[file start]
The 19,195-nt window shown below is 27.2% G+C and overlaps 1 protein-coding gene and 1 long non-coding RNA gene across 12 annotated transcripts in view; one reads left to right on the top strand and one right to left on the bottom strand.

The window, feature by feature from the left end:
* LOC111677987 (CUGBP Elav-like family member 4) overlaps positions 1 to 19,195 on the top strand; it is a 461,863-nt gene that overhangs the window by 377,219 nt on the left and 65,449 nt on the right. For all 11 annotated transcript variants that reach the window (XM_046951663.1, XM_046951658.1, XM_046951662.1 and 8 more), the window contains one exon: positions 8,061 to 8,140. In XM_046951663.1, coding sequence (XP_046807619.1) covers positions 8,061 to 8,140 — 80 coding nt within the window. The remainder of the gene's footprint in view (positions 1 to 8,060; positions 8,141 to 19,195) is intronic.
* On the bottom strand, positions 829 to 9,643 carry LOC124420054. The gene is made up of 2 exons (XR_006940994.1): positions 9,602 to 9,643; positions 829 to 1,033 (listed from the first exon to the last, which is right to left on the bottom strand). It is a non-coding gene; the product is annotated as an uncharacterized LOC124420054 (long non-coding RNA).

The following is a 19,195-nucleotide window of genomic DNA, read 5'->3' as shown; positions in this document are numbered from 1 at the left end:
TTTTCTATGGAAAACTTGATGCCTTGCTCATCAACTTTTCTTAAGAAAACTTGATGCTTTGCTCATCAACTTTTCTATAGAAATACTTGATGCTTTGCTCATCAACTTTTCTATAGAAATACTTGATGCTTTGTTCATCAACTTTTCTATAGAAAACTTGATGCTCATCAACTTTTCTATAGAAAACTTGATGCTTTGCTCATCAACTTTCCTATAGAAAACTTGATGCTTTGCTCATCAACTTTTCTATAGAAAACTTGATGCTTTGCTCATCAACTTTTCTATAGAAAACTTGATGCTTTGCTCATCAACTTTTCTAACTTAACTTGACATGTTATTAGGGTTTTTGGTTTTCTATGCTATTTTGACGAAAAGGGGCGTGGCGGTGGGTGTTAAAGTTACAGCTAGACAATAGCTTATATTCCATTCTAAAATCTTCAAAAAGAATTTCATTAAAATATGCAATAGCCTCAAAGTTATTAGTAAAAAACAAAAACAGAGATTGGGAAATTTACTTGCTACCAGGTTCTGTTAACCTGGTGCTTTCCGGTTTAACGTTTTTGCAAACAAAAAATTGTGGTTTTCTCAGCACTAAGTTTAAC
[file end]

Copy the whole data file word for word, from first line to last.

The 19,195-nt window shown below is 27.2% G+C and overlaps 1 protein-coding gene and 1 long non-coding RNA gene across 12 annotated transcripts in view; one reads left to right on the top strand and one right to left on the bottom strand.

The window, feature by feature from the left end:
* LOC111677987 (CUGBP Elav-like family member 4) overlaps positions 1 to 19,195 on the top strand; it is a 461,863-nt gene that overhangs the window by 377,219 nt on the left and 65,449 nt on the right. For all 11 annotated transcript variants that reach the window (XM_046951663.1, XM_046951658.1, XM_046951662.1 and 8 more), the window contains one exon: positions 8,061 to 8,140. In XM_046951663.1, coding sequence (XP_046807619.1) covers positions 8,061 to 8,140 — 80 coding nt within the window. The remainder of the gene's footprint in view (positions 1 to 8,060; positions 8,141 to 19,195) is intronic.
* On the bottom strand, positions 829 to 9,643 carry LOC124420054. The gene is made up of 2 exons (XR_006940994.1): positions 9,602 to 9,643; positions 829 to 1,033 (listed from the first exon to the last, which is right to left on the bottom strand). It is a non-coding gene; the product is annotated as an uncharacterized LOC124420054 (long non-coding RNA).

The following is a 19,195-nucleotide window of genomic DNA, read 5'->3' as shown; positions in this document are numbered from 1 at the left end:
TTTTCTATGGAAAACTTGATGCCTTGCTCATCAACTTTTCTTAAGAAAACTTGATGCTTTGCTCATCAACTTTTCTATAGAAATACTTGATGCTTTGCTCATCAACTTTTCTATAGAAATACTTGATGCTTTGTTCATCAACTTTTCTATAGAAAACTTGATGCTCATCAACTTTTCTATAGAAAACTTGATGCTTTGCTCATCAACTTTCCTATAGAAAACTTGATGCTTTGCTCATCAACTTTTCTATAGAAAACTTGATGCTTTGCTCATCAACTTTTCTATAGAAAACTTGATGCTTTGCTCATCAACTTTTCTAACTTAACTTGACATGTTATTAGGGTTTTTGGTTTTCTATGCTATTTTGACGAAAAGGGGCGTGGCGGTGGGTGTTAAAGTTACAGCTAGACAATAGCTTATATTCCATTCTAAAATCTTCAAAAAGAATTTCATTAAAATATGCAATAGCCTCAAAGTTATTAGTAAAAAACAAAAACAGAGATTGGGAAATTTACTTGCTACCAGGTTCTGTTAACCTGGTGCTTTCCGGTTTAACGTTTTTGCAAACAAAAAATTGTGGTTTTCTCAGCACTAAGTTTAAC